For Plan B, A Broader Reach

By January W. Payne
Washington Post Staff Writer
Tuesday, November 21, 2006

Three months after the Food and Drug Administration decided that emergency contraception should be available to women 18 and older without a doctor's prescription, the over-the-counter version of Plan B -- the "morning after" pill -- began appearing in drugstores nationwide last week. Manufacturer Barr Pharmaceuticals shipped the drug after repackaging it to meet federal labeling rules for OTC medications, but as of Friday, some Washington-area stores had yet to receive it.

The idea of making Plan B available over-the-counter prompted more than two years of political debate, much of which focused on objections to selling the drug to minors. The FDA's August ruling settled that issue for now, but it sparked others. Here are answers to some of the most common questions about the product and its new status:

What is Plan B? Plan B, approved as a prescription drug in 1999, is a backup birth control method that consists of two high-dose pills of the hormone progestin, which has been used in birth control pills for more than 35 years. The medication reduces the risk of pregnancy by 89 percent if taken as directed, according to Barr. Plan B "acts primarily by stopping the release of an egg from the ovary," according to the FDA. "It may also prevent the union of sperm and egg," a process known as fertilization. Even if fertilization occurs, Plan B "may prevent a fertilized egg from attaching to the womb," which is known as implantation. Plan B will not work if the egg is implanted before the drug is taken, the FDA reports.

How soon do I need to take Plan B for it to be effective? Barr advises that women take one tablet within 72 hours of unprotected sex, followed by the second pill 12 hours later. But some studies show that it may be more effective to take both pills at the same time, said Scott Spear, associate professor of pediatrics at the University of Wisconsin at Madison and a member of Planned Parenthood's national medical committee. The studies "found it was a little more effective" to take the two pills together, which may be because "you're less likely to forget and . . . also likely to take it a little bit earlier."

Where is Plan B available? The medication should be available -- now or soon -- at pharmacy counters and clinics nationwide. The corporate headquarters of CVS, Rite Aid, Target and Wal-Mart all reported receiving the drug. Unlike many other OTC medications, it will not be sold at gas stations and convenience stores.

For whom is it intended? Plan B is recommended for any woman of childbearing age who has unprotected sex and wants a backup method of contraception. "Every woman with a functioning uterus should have it in her medicine cabinet," Spear said. "You don't want to have to go out and look for it [under time pressure] when you need it."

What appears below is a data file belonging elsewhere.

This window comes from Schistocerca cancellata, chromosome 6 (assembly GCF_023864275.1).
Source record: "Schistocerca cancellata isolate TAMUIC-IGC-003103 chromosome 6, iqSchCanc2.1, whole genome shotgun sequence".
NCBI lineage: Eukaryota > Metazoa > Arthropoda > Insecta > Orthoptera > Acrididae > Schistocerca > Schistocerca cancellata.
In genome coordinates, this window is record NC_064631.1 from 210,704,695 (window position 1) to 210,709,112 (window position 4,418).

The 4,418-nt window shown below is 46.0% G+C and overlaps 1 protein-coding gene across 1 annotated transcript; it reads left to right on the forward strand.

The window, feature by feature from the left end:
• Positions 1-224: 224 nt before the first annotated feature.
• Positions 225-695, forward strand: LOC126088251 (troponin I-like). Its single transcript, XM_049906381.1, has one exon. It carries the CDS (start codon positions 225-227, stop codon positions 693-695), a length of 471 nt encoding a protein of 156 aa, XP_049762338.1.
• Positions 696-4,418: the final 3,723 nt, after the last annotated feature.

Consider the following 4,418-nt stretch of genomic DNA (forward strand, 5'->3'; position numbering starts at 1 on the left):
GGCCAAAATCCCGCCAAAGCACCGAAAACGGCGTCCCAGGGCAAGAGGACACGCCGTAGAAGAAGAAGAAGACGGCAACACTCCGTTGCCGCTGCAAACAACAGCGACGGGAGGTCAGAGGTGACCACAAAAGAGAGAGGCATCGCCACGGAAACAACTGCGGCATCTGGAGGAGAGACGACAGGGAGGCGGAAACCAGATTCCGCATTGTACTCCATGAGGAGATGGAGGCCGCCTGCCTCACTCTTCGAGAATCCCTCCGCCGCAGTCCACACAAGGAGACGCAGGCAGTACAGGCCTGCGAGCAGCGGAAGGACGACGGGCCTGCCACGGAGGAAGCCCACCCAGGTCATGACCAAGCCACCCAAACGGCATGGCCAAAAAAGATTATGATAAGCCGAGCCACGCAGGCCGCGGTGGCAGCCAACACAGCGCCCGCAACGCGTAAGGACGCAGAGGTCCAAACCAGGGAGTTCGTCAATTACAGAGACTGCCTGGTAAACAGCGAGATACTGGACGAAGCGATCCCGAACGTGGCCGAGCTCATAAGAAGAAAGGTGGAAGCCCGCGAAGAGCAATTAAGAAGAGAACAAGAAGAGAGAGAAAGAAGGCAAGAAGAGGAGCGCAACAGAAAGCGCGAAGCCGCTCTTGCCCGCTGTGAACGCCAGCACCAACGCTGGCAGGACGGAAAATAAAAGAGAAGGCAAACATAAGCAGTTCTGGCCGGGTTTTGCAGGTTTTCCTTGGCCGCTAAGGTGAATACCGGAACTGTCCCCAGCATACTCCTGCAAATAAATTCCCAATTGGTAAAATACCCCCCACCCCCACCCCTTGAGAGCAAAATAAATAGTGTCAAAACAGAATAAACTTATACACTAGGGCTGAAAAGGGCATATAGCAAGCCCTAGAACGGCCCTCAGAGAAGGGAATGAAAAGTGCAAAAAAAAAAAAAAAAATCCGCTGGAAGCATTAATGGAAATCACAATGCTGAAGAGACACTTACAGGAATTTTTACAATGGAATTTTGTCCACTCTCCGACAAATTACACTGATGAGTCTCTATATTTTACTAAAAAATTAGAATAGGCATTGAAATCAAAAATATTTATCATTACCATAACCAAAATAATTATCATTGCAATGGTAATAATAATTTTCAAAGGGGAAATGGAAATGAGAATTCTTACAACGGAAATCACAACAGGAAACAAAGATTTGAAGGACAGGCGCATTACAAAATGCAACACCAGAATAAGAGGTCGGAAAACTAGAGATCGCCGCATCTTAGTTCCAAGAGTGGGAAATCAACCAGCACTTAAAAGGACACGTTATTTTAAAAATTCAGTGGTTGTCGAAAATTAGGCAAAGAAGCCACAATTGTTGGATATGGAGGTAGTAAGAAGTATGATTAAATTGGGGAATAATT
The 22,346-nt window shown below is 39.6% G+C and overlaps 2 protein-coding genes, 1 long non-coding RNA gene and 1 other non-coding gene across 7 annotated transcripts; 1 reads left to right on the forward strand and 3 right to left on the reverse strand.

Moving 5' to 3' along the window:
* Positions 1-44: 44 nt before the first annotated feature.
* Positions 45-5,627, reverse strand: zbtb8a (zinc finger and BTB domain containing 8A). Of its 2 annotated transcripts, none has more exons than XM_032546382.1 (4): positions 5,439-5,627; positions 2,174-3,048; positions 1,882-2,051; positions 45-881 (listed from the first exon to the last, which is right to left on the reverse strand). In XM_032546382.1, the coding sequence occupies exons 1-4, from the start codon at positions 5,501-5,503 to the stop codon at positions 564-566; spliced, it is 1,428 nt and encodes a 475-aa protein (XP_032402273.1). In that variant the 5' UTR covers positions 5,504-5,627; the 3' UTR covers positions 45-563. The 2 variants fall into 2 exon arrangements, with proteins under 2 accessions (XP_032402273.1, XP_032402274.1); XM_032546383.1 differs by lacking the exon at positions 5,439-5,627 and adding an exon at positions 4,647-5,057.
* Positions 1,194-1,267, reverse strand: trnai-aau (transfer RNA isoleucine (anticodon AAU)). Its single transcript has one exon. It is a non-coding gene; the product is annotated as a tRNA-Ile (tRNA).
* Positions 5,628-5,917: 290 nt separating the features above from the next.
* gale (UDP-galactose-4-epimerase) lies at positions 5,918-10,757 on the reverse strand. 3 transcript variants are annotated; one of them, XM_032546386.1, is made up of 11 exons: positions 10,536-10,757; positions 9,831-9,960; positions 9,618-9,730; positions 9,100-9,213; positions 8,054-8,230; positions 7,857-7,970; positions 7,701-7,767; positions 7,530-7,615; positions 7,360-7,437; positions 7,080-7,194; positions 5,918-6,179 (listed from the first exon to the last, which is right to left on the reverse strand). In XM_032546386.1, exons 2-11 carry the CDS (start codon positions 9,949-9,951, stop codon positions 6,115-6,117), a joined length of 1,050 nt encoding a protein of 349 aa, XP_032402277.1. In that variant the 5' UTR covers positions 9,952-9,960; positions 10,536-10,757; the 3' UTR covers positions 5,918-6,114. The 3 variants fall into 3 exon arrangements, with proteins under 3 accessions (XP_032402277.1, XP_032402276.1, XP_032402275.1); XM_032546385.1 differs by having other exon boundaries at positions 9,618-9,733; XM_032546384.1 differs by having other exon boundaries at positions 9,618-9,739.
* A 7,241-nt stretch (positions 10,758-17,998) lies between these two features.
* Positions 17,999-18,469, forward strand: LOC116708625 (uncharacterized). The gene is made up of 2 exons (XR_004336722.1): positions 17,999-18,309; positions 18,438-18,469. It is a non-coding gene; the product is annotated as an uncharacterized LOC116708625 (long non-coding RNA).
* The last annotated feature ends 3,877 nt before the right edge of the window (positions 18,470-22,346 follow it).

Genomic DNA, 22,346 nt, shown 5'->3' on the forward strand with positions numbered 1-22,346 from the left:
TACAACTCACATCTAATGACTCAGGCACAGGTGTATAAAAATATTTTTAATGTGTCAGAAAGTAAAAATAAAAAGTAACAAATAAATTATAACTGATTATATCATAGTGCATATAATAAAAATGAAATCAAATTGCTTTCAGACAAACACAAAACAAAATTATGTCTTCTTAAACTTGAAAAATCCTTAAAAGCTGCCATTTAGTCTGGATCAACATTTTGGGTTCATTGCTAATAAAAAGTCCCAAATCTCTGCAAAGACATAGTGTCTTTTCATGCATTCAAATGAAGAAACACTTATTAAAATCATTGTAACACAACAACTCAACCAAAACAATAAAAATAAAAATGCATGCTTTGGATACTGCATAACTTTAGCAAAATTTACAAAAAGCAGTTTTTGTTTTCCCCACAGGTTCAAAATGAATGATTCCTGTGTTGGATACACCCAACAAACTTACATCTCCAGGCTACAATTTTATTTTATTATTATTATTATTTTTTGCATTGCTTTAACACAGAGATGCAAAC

Doctors emphasize, however, that Plan B is not meant to be used as a substitute for primary birth control methods -- such as condoms, birth control pills, the birth control patch or vaginal ring. Also, Plan B does not protect against sexually transmitted diseases.

If I buy it now just to have it on hand, how long will it stay effective? The drug's shelf life is about four years, Barr said.

How much does Plan B cost? Will my insurance cover it? Barr sells Plan B to pharmacy chains, distributors, wholesalers and clinics for $27.95. Stores generally set prices higher. Wal-Mart, for instance, sells Plan B for about $35; CVS sells the drug for $44.99. It's not yet known whether insurance companies will pay for OTC purchases of Plan B.

Is Plan B safe? Studies show that Plan B is safe and effective. Some women will experience "non-serious side effects, such as nausea, stomach pain, headache, dizziness or breast tenderness," which are similar to side effects associated with regular birth control pills, according to the FDA. There is no limit to how often a woman can safely use the medication.

Can a pharmacist refuse to dispense Plan B, citing religious reasons? In some places, yes. Pharmacists have refused to dispense prescription versions of Plan B in the past -- and that may also be true with OTC sales of the drug. Wal-Mart, for example, says it will continue its "conscientious objection policy" except in states where it would be prohibited by law. (Maryland, Virginia and the District do not have such laws, according to the National Conference of State Legislatures.) The policy permits any pharmacy employee "who does not feel comfortable dispensing the product to refer customers to another pharmacist, pharmacy associate or store sales associate to complete the sale," e-mailed Kevin Gardner, a Wal-Mart spokesman. The potential for such sales complications is one reason doctors recommend that women not wait for an emergency to buy Plan B.

Is there any way I can legally buy Plan B if I'm under 18? Can my boyfriend, husband, family member or friend buy Plan B for me? Girls younger than 18 need a doctor's prescription. However, anyone 18 or older -- male or female -- can buy the OTC product. You may need to show identification to a pharmacist or clinic staff member to verify your age. Store personnel won't keep a record of your personal information.

What is the difference between Plan B and RU-486? Plan B is not effective if a woman is already pregnant, according to Barr, whereas RU-486, available only by prescription, is intended to induce abortion.

© 2006 The Washington Post Company